Many Cases of Dementia May Arise from Non-Inherited DNA 'Spelling Mistakes'
The findings suggest that for many people with neurodegenerative diseases, the roots of their condition will trace back to their time as an embryo developing in the womb
Only a small proportion of cases of dementia are thought to be inherited—the cause of the vast majority is unknown. Now, in a study published in the journal Nature Communications, a team of scientists led by researchers at the University of Cambridge believe they may have found an explanation: spontaneous errors in our DNA that arise as cells divide and reproduce.
The findings suggest that for many people with neurodegenerative diseases such as Alzheimer's disease and Parkinson's disease, the roots of their condition will trace back to their time as an embryo developing in the womb.
In common neurodegenerative diseases, toxic proteins build up in the brain, destroying brain cells and damaging brain regions, leading to symptoms including personality changes, memory loss and loss of control. Only around one in 20 patients has a family history, where genetic variants inherited from one or both parents contributes to disease risk. The cause of the majority of cases—which are thought to affect as many as one in 10 people in the developed world—has remained a mystery.
A team of researchers led by professor Patrick Chinnery from the Medical Research Council (MRC) Mitochondrial Biology Unit and the Department of Clinical Neurosciences at the University of Cambridge hypothesized that clusters of brain cells containing spontaneous genetic errors could lead to the production of misfolded proteins with the potential to spread throughout the brain, eventually leading to neurodegenerative disease.
"As the global population ages, we're seeing increasing numbers of people affected by diseases such as Alzheimer's, yet we still don't understand enough about the majority of these cases," says professor Chinnery. "Why do some people get these diseases while others don't? We know genetics plays a part, but why do people with no family history develop the disease?"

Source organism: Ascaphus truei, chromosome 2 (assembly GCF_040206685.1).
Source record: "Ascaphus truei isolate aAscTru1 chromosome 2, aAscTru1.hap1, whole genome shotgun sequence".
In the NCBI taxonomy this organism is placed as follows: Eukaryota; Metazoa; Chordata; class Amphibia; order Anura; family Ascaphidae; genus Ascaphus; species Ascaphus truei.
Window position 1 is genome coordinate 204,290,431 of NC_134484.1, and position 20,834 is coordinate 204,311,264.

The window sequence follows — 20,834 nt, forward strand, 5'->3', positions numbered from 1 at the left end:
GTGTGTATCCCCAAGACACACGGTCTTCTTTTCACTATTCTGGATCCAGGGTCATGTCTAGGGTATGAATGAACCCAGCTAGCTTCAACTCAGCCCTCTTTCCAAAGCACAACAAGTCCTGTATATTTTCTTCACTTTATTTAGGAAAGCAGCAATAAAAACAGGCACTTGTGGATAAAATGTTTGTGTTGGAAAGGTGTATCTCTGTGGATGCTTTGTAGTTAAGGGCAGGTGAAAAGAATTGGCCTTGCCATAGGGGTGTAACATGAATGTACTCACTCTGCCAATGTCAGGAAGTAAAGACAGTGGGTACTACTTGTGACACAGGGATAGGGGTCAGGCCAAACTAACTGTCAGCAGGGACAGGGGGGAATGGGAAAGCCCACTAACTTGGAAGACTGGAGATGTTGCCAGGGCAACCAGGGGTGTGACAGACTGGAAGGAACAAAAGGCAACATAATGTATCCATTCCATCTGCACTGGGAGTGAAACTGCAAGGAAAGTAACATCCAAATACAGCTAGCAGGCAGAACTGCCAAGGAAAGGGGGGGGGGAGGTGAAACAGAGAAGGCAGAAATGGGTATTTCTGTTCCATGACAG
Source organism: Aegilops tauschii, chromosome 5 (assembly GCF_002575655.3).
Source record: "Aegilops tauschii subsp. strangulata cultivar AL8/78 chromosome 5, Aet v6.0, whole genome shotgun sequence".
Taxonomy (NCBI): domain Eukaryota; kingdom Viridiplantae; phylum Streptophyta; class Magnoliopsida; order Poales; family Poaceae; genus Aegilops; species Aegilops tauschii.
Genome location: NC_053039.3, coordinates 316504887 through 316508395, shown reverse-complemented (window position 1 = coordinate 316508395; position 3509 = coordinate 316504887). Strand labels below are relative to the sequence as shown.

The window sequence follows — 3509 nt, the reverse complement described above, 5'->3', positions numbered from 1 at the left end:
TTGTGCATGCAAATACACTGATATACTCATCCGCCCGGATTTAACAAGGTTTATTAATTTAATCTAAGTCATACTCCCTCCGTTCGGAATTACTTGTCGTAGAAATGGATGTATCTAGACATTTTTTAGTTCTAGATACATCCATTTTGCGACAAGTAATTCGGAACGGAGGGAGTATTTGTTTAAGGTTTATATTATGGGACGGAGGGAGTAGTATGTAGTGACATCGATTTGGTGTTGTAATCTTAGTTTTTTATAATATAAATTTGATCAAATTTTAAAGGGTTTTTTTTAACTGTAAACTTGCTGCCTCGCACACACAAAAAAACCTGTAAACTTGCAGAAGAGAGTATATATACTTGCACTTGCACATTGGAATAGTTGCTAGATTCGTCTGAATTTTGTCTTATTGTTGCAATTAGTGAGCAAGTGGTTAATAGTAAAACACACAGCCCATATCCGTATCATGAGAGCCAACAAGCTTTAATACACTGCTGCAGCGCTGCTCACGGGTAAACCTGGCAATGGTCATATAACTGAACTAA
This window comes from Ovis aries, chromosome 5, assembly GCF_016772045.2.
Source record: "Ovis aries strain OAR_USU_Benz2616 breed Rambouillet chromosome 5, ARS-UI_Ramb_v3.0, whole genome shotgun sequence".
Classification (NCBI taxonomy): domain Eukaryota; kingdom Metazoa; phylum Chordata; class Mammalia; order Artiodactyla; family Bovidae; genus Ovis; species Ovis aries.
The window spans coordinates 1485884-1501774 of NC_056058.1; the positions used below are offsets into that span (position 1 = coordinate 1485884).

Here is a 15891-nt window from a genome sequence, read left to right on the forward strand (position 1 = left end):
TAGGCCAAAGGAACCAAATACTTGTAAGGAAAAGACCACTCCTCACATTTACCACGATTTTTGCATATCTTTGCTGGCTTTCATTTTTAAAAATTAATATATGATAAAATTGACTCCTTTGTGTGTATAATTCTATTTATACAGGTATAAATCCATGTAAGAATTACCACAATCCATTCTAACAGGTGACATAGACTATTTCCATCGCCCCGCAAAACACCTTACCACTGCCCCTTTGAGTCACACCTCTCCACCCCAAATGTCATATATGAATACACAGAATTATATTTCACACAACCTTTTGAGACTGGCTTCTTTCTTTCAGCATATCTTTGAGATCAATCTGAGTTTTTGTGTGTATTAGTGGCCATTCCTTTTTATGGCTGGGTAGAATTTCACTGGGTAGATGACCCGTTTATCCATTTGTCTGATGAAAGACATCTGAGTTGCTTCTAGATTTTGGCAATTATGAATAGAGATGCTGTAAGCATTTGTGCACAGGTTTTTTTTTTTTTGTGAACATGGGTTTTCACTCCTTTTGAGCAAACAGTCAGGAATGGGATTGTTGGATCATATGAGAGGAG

To test their hypothesis, the researchers examined 173 tissue samples from the Newcastle Brain Tissue Resource, part of the MRC's UK Brain Banks Network. The samples came from 54 individual brains: 14 healthy individuals, 20 patients with Alzheimer's and 20 patients with Lewy body dementia, a common type of dementia estimated to affect more than 100,000 people in the UK.
The team used a new technique that allowed them to sequence 102 genes in the brain cells over 5,000 times. These included genes known to cause or predispose to common neurodegenerative diseases. They found 'somatic mutations' (spontaneous, rather than inherited, errors in DNA) in 27 out of the 54 brains, including both healthy and diseased brains.
Together, these findings suggest that the mutations would have arisen during the developmental phase—when the brain is still growing and changing—and the embryo is growing in the womb.
Combining their results with mathematical modeling, their findings suggest that 'islands' of brain cells containing these potentially important mutations are likely to be common in the general population.
"These spelling errors arise in our DNA as cells divide, and could explain why so many people develop diseases such as dementia when the individual has no family history," says professor Chinnery. "These mutations likely form when our brain develops before birth—in other words, they are sat there waiting to cause problems when we are older."
"Our discovery may also explain why no two cases of Alzheimer's or Parkinson's are the same. Errors in the DNA in different patterns of brain cells may manifest as subtly different symptoms."
Professor Chinnery says that further research is needed to confirm whether the mutations are more common in patients with dementia. While it is too early to say whether this research will aid diagnosis or treatment this endorses the approach of pharmaceutical companies who are trying to develop new treatments for rare genetic forms of neurodegenerative diseases.
"The question is: how relevant are these treatments going to be for the 'common-or-garden' variety without a family history? Our data suggests the same genetic mechanisms could be responsible in non-inherited forms of these diseases, so these patients may benefit from the treatments being developed for the rare genetic forms."